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Race & Equity

40 years after his death, iconic theologian still influences nonviolent protests

Howard Thurman
Boston Public Library
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Howard Thurman (left) receiving his degree for Doctor of Divinity at Boston University commencement, 1967,

There’s been a resurgence in the writings and teachings of theologian and educator Dr. Howard Thurman. Thurman, who died 40 years ago, was also an early environmentalist and had a major influence on the approach of non-violence many Black leaders, including Dr. Martin Luther King Jr., advocated during the civil rights movement.

The renewed interest in Thurman’s philosophy regarding nonviolence and his call for protection of the oppressed, comes as the country has become more divided along racial lines, protests have increased, and the Black Lives Matter movement has grown.

Dr. Mary Wade is the country’s first African American to receive a Ph.D. in conflict analysis and resolution. She wrote her dissertation on Thurman and teaches classes online on his principles. She says Thurman’s beliefs in unity and nonviolence go back to a meeting he had in India with his grandmother and Mahatma Gandhi. Wade joined "All Things Considered" host Gwendolyn Glenn to talk more about Thurman.

Wade: Well, his grandmother taught him to challenge, to be careful about who and what he followed. His grandmother taught him the value of nonviolence. His grandmother told him, nobody ever wins a fight. And so Howard Thurman grew up recognizing that he came from a community of the dispossessed and yet felt that he had a responsibility.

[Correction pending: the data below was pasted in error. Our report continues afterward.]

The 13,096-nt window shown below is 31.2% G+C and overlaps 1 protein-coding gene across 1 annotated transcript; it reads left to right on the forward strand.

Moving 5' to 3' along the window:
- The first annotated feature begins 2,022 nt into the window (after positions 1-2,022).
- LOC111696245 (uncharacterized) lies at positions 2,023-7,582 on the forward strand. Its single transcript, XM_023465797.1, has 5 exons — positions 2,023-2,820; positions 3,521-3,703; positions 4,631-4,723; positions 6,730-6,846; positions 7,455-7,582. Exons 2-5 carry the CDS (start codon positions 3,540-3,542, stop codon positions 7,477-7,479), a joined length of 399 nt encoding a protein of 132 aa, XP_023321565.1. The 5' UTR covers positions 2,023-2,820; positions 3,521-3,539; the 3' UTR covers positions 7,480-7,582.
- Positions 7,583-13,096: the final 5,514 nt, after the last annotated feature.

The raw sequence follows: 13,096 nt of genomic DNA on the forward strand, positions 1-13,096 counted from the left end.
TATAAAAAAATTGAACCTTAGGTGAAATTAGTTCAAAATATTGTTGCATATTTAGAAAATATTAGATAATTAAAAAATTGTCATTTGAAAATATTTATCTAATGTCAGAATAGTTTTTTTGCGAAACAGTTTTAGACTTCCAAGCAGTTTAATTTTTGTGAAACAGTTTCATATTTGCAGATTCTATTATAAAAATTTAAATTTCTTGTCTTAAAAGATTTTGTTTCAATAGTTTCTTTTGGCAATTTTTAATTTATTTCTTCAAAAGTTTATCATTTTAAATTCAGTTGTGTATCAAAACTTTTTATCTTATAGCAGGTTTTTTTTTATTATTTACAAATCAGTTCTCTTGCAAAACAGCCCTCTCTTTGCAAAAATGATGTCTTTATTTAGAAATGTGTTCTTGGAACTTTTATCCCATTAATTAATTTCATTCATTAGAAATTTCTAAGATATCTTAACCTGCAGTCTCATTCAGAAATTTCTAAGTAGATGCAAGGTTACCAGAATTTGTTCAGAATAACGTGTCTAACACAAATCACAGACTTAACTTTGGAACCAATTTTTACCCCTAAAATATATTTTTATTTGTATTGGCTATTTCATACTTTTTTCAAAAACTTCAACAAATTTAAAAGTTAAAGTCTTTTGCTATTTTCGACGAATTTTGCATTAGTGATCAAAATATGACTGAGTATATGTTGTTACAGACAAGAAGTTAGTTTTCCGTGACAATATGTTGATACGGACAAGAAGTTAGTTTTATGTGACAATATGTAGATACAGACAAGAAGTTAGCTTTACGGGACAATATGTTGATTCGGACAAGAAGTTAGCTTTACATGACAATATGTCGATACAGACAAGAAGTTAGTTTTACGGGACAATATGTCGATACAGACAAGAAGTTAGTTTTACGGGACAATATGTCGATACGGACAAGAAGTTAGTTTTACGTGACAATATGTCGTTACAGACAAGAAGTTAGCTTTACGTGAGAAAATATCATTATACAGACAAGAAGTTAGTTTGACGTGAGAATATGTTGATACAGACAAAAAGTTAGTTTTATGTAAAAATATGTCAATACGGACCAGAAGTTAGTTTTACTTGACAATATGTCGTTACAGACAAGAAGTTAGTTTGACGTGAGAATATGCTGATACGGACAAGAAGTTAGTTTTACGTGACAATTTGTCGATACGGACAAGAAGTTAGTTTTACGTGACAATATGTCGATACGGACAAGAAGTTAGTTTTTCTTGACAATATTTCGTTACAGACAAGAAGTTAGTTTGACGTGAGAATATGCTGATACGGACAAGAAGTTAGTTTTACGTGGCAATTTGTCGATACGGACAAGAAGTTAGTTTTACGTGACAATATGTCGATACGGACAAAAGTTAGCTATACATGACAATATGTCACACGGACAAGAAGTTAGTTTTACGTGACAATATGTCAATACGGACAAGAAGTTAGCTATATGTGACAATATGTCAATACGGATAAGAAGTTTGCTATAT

Dr. Mary Wade
Courtesy of Dr. Mary Wade
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Dr. Mary Wade

Glenn: What year was it that he met with Gandhi?

Wade: 1935, I believe. Then the civil rights leaders met with Gandhi as a result of the contact that Thurman had made with Gandhi. And in his meeting with Gandhi, he came out of India with an understanding that we are all in this together. He used to frame shoulder to shoulder with each other in terms of the way we view each other. There's is none any higher and there's none any lower.

Glenn: For someone who grew up in a very segregated society, everything was separate. That was a big thing for him in his life.

Wade: It was major for him and for the others in the movement. The other theologians... he was challenged, for continuously speaking to the importance of being in unity with these other faiths and other religions.

Glenn: Thurman went on to... Life magazine called him one of the top ministers in the country, and he influenced so many people in the civil rights movement. Tell me about that.

Wade: I cannot even imagine the nonviolent position that we took in civil rights, were it not for Howard. Thurman. King was a junior when Thurman left Boston University.

Glenn: King was a student and Thurman was a professor there.

Wade: Yes, and he was the dean of the chapel, the first African American to hold such a position at a white institution. For one year, King came in under him as a student, and he did mentor King. Although Thurman says all he did was invite him over to listen to basketball, football and, you know, feed him. But he influenced his life greatly. He introduced the nonviolence to all, you think of James Farmer, you think of the many civil rights leaders, Joseph Lowery. In fact, I can't think of any one of them who came up in the late 40s, 50s, 60s who were not influenced by Thurman. You know, Barack Obama understood that he stood on the shoulders of King, but King stood on the shoulders of Thurman. During the civil rights march, the 1963 march, King contacted Thurman for advice as to how to go about this march. But Thurman tried to stay in the background of the civil rights movement.

Glenn: Why is that?